We feel no particular obligation defend the CAPE ratio. It has a strong long-term relationship to subsequent 10-year market returns. And it’s only one of numerous valuation indicators that we use in our work – many which are considerably more reliable. All of these valuation indicators – particularly when record-high profit margins are accounted for – are sending the same message: The market is steeply overvalued, leaving investors with the prospect of low, single-digit long-term expected returns. But we decided to come to the aid of the CAPE ratio in this case because a few errors have slipped into the debate, and it’s important for investors who have previously relied on this ratio to understand these errors so they can judge the valuation metric fairly.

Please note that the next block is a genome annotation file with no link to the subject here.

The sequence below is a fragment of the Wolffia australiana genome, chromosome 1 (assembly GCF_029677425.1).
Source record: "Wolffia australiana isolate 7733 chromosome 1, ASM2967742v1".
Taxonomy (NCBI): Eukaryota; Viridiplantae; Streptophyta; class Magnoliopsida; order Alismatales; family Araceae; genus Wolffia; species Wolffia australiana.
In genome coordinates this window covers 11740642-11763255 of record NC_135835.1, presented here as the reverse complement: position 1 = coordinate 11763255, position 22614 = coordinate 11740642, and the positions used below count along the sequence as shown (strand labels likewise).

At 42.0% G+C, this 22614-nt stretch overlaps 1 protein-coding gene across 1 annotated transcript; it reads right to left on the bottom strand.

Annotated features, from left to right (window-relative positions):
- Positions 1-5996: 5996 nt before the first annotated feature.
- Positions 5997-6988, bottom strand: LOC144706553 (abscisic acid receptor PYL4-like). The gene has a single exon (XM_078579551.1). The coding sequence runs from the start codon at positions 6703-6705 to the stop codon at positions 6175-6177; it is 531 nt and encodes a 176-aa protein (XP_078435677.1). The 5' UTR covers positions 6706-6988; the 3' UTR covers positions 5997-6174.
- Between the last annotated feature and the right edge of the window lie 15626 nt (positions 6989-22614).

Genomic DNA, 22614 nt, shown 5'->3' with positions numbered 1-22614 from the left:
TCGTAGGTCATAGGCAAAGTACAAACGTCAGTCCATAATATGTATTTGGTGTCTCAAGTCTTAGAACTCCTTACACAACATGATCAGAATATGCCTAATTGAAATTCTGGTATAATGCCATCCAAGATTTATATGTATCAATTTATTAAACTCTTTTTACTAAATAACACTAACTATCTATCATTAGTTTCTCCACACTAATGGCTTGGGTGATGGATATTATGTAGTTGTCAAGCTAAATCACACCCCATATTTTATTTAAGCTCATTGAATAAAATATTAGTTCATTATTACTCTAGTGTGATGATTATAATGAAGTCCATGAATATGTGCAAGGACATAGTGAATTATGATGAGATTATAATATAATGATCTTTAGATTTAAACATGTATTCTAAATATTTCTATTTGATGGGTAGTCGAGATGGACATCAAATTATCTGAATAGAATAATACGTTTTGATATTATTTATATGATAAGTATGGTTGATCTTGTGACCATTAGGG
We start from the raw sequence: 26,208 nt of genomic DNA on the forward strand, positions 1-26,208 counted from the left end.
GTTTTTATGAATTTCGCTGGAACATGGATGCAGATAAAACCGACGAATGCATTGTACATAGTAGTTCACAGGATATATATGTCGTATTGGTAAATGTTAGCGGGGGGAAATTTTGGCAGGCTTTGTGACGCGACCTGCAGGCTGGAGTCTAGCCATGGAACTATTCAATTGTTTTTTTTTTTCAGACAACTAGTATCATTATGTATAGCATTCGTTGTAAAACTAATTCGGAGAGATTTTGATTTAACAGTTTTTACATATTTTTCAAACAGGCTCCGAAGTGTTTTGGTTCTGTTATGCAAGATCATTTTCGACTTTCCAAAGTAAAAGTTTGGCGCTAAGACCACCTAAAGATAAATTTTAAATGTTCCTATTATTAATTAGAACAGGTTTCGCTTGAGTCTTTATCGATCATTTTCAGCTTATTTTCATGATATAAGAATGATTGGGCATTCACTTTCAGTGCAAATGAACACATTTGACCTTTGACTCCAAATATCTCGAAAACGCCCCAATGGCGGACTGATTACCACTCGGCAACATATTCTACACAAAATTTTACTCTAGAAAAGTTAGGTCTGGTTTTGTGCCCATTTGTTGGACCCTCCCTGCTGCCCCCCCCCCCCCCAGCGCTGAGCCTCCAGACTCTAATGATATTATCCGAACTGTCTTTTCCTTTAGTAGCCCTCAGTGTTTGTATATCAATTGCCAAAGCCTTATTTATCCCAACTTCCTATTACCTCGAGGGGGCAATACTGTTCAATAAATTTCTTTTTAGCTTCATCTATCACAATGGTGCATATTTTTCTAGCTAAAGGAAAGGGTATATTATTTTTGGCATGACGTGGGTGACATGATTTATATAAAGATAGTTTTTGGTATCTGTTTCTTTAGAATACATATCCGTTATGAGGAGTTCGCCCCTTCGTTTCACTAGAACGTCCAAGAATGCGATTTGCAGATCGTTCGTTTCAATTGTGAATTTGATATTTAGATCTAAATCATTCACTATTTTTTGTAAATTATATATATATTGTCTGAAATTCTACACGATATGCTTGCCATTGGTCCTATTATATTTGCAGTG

Importantly, the primary error that is being made is not even the fault of those making the arguments against the CAPE ratio. The fault lies at the feet of a misleading data series.
The Ingredients of the CAPE Ratio
A quick review of the historical progression of earnings may help with this discussion. Reported earnings are profits that companies have historically reported, adhering to Generally Accepted Accounting Principles (GAAP). This is the longest data series available. Standard & Poor’s has reported earnings for the S&P 500 Index reaching back to 1936. Robert Shiller’s work has taken this data series back even further, to 1871.